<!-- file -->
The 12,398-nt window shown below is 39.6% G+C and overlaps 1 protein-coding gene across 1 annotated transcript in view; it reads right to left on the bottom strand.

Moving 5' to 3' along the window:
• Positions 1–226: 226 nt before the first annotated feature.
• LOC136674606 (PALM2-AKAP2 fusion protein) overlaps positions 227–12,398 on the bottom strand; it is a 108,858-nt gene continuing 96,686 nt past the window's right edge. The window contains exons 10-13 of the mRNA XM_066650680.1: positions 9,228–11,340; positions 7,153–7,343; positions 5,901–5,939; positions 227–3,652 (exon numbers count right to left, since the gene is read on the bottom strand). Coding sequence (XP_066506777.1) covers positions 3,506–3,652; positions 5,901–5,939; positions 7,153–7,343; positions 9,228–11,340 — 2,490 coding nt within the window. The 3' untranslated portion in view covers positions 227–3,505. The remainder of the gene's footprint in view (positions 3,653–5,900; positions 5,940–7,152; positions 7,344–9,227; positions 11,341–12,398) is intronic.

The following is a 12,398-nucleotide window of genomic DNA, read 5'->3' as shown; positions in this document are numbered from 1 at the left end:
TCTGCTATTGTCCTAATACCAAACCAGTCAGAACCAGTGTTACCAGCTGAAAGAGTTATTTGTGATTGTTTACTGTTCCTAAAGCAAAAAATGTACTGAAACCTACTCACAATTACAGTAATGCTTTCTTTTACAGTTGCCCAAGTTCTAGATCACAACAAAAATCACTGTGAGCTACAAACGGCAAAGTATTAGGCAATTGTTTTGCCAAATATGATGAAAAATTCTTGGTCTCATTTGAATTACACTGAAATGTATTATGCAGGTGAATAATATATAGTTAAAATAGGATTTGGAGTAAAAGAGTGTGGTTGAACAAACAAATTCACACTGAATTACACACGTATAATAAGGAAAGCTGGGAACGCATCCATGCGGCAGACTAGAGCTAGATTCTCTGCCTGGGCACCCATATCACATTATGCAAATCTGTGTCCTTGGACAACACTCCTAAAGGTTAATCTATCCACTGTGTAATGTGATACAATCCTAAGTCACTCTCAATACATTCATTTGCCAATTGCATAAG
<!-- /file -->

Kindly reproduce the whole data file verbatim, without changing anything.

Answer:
The 12,398-nt window shown below is 39.6% G+C and overlaps 1 protein-coding gene across 1 annotated transcript in view; it reads right to left on the bottom strand.

Moving 5' to 3' along the window:
• Positions 1–226: 226 nt before the first annotated feature.
• LOC136674606 (PALM2-AKAP2 fusion protein) overlaps positions 227–12,398 on the bottom strand; it is a 108,858-nt gene continuing 96,686 nt past the window's right edge. The window contains exons 10-13 of the mRNA XM_066650680.1: positions 9,228–11,340; positions 7,153–7,343; positions 5,901–5,939; positions 227–3,652 (exon numbers count right to left, since the gene is read on the bottom strand). Coding sequence (XP_066506777.1) covers positions 3,506–3,652; positions 5,901–5,939; positions 7,153–7,343; positions 9,228–11,340 — 2,490 coding nt within the window. The 3' untranslated portion in view covers positions 227–3,505. The remainder of the gene's footprint in view (positions 3,653–5,900; positions 5,940–7,152; positions 7,344–9,227; positions 11,341–12,398) is intronic.

The following is a 12,398-nucleotide window of genomic DNA, read 5'->3' as shown; positions in this document are numbered from 1 at the left end:
TCTGCTATTGTCCTAATACCAAACCAGTCAGAACCAGTGTTACCAGCTGAAAGAGTTATTTGTGATTGTTTACTGTTCCTAAAGCAAAAAATGTACTGAAACCTACTCACAATTACAGTAATGCTTTCTTTTACAGTTGCCCAAGTTCTAGATCACAACAAAAATCACTGTGAGCTACAAACGGCAAAGTATTAGGCAATTGTTTTGCCAAATATGATGAAAAATTCTTGGTCTCATTTGAATTACACTGAAATGTATTATGCAGGTGAATAATATATAGTTAAAATAGGATTTGGAGTAAAAGAGTGTGGTTGAACAAACAAATTCACACTGAATTACACACGTATAATAAGGAAAGCTGGGAACGCATCCATGCGGCAGACTAGAGCTAGATTCTCTGCCTGGGCACCCATATCACATTATGCAAATCTGTGTCCTTGGACAACACTCCTAAAGGTTAATCTATCCACTGTGTAATGTGATACAATCCTAAGTCACTCTCAATACATTCATTTGCCAATTGCATAAG